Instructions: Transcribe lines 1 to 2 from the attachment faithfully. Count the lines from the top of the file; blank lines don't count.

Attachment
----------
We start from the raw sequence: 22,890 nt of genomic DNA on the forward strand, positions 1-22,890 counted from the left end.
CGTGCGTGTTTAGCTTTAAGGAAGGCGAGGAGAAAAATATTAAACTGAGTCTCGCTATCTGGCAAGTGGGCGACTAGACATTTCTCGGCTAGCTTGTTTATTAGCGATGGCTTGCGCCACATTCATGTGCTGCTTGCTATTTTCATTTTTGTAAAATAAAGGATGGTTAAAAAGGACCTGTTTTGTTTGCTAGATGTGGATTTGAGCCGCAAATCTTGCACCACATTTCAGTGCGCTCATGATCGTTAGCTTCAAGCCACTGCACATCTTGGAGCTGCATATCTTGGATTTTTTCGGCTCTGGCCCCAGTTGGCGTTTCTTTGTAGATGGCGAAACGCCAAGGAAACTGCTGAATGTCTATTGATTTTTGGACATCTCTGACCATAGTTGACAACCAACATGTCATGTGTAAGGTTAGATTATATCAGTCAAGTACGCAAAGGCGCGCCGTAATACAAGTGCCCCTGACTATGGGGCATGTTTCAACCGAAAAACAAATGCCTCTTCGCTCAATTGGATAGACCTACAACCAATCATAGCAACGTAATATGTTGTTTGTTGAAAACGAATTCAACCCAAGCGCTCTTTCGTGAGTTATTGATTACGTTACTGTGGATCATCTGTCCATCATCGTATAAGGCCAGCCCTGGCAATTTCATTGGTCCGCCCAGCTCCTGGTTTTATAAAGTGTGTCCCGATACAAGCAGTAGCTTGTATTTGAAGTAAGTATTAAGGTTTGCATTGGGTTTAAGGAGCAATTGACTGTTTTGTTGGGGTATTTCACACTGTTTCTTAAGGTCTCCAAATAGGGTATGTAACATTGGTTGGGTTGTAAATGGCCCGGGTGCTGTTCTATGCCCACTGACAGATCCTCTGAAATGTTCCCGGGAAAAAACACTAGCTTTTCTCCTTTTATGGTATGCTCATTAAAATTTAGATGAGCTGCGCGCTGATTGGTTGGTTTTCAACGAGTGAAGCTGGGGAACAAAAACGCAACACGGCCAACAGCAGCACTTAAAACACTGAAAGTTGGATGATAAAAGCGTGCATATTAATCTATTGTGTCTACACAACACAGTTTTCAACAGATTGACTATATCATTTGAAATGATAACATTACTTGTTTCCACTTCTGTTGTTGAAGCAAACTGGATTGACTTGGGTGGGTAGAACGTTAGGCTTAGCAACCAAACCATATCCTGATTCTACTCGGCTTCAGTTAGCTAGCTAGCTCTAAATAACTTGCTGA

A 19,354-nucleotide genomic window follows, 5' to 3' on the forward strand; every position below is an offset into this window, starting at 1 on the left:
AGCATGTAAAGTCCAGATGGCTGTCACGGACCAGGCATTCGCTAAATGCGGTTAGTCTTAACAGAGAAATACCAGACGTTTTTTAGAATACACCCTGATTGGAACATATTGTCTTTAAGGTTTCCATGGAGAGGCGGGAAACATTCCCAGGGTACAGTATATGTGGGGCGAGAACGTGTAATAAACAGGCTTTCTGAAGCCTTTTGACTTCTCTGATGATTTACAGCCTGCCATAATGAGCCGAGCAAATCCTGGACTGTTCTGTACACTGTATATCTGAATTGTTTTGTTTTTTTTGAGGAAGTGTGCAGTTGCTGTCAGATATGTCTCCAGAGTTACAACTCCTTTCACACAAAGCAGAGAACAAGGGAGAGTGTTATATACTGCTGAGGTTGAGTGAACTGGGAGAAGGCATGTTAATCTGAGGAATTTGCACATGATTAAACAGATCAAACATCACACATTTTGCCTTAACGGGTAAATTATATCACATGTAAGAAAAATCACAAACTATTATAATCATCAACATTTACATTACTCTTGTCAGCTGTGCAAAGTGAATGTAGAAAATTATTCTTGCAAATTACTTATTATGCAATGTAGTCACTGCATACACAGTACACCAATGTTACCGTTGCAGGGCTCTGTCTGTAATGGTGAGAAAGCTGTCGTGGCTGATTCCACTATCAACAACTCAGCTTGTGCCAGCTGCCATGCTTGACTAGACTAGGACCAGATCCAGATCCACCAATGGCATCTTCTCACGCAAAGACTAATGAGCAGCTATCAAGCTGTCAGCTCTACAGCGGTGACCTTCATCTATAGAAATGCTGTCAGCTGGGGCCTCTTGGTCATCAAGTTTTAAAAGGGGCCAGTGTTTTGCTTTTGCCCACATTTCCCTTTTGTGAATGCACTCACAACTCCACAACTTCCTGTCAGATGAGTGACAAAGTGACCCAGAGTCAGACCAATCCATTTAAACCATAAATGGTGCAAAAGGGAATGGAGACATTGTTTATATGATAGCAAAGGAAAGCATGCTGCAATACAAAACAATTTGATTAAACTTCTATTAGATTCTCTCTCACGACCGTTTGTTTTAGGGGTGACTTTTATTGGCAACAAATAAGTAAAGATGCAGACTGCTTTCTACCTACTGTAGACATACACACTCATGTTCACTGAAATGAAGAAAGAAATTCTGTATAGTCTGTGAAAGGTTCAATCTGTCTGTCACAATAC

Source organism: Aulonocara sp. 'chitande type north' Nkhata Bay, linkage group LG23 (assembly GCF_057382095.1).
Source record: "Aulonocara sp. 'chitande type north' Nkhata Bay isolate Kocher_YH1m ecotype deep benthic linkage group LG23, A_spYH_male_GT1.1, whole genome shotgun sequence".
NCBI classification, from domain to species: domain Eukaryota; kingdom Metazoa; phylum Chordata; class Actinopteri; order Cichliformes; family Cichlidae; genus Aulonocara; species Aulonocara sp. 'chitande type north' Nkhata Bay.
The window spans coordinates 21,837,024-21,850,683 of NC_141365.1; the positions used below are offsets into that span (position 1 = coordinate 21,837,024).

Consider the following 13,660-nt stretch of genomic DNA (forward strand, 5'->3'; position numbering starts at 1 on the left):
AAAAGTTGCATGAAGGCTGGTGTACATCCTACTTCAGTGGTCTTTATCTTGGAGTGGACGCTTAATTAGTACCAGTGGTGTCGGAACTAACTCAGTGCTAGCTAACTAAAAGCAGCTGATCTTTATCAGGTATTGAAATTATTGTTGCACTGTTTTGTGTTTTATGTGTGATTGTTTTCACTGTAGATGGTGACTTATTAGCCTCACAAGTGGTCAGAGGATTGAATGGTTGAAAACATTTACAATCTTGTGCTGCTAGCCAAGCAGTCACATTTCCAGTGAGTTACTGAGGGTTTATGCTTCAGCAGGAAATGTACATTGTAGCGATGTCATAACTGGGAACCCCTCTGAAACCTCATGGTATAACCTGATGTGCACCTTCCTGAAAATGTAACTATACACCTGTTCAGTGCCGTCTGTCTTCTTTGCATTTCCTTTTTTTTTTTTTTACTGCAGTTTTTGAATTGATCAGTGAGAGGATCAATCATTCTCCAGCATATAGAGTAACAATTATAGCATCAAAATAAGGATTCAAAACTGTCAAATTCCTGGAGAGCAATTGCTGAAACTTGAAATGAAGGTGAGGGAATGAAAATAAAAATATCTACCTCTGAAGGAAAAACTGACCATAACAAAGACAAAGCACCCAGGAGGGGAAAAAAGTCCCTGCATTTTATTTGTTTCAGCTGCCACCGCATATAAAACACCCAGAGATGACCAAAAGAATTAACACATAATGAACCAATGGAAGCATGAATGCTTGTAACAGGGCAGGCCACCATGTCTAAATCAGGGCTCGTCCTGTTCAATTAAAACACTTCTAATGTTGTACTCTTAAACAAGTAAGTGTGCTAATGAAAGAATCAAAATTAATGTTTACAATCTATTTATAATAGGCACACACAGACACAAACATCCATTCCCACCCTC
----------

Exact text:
We start from the raw sequence: 22,890 nt of genomic DNA on the forward strand, positions 1-22,890 counted from the left end.
CGTGCGTGTTTAGCTTTAAGGAAGGCGAGGAGAAAAATATTAAACTGAGTCTCGCTATCTGGCAAGTGGGCGACTAGACATTTCTCGGCTAGCTTGTTTATTAGCGATGGCTTGCGCCACATTCATGTGCTGCTTGCTATTTTCATTTTTGTAAAATAAAGGATGGTTAAAAAGGACCTGTTTTGTTTGCTAGATGTGGATTTGAGCCGCAAATCTTGCACCACATTTCAGTGCGCTCATGATCGTTAGCTTCAAGCCACTGCACATCTTGGAGCTGCATATCTTGGATTTTTTCGGCTCTGGCCCCAGTTGGCGTTTCTTTGTAGATGGCGAAACGCCAAGGAAACTGCTGAATGTCTATTGATTTTTGGACATCTCTGACCATAGTTGACAACCAACATGTCATGTGTAAGGTTAGATTATATCAGTCAAGTACGCAAAGGCGCGCCGTAATACAAGTGCCCCTGACTATGGGGCATGTTTCAACCGAAAAACAAATGCCTCTTCGCTCAATTGGATAGACCTACAACCAATCATAGCAACGTAATATGTTGTTTGTTGAAAACGAATTCAACCCAAGCGCTCTTTCGTGAGTTATTGATTACGTTACTGTGGATCATCTGTCCATCATCGTATAAGGCCAGCCCTGGCAATTTCATTGGTCCGCCCAGCTCCTGGTTTTATAAAGTGTGTCCCGATACAAGCAGTAGCTTGTATTTGAAGTAAGTATTAAGGTTTGCATTGGGTTTAAGGAGCAATTGACTGTTTTGTTGGGGTATTTCACACTGTTTCTTAAGGTCTCCAAATAGGGTATGTAACATTGGTTGGGTTGTAAATGGCCCGGGTGCTGTTCTATGCCCACTGACAGATCCTCTGAAATGTTCCCGGGAAAAAACACTAGCTTTTCTCCTTTTATGGTATGCTCATTAAAATTTAGATGAGCTGCGCGCTGATTGGTTGGTTTTCAACGAGTGAAGCTGGGGAACAAAAACGCAACACGGCCAACAGCAGCACTTAAAACACTGAAAGTTGGATGATAAAAGCGTGCATATTAATCTATTGTGTCTACACAACACAGTTTTCAACAGATTGACTATATCATTTGAAATGATAACATTACTTGTTTCCACTTCTGTTGTTGAAGCAAACTGGATTGACTTGGGTGGGTAGAACGTTAGGCTTAGCAACCAAACCATATCCTGATTCTACTCGGCTTCAGTTAGCTAGCTAGCTCTAAATAACTTGCTGA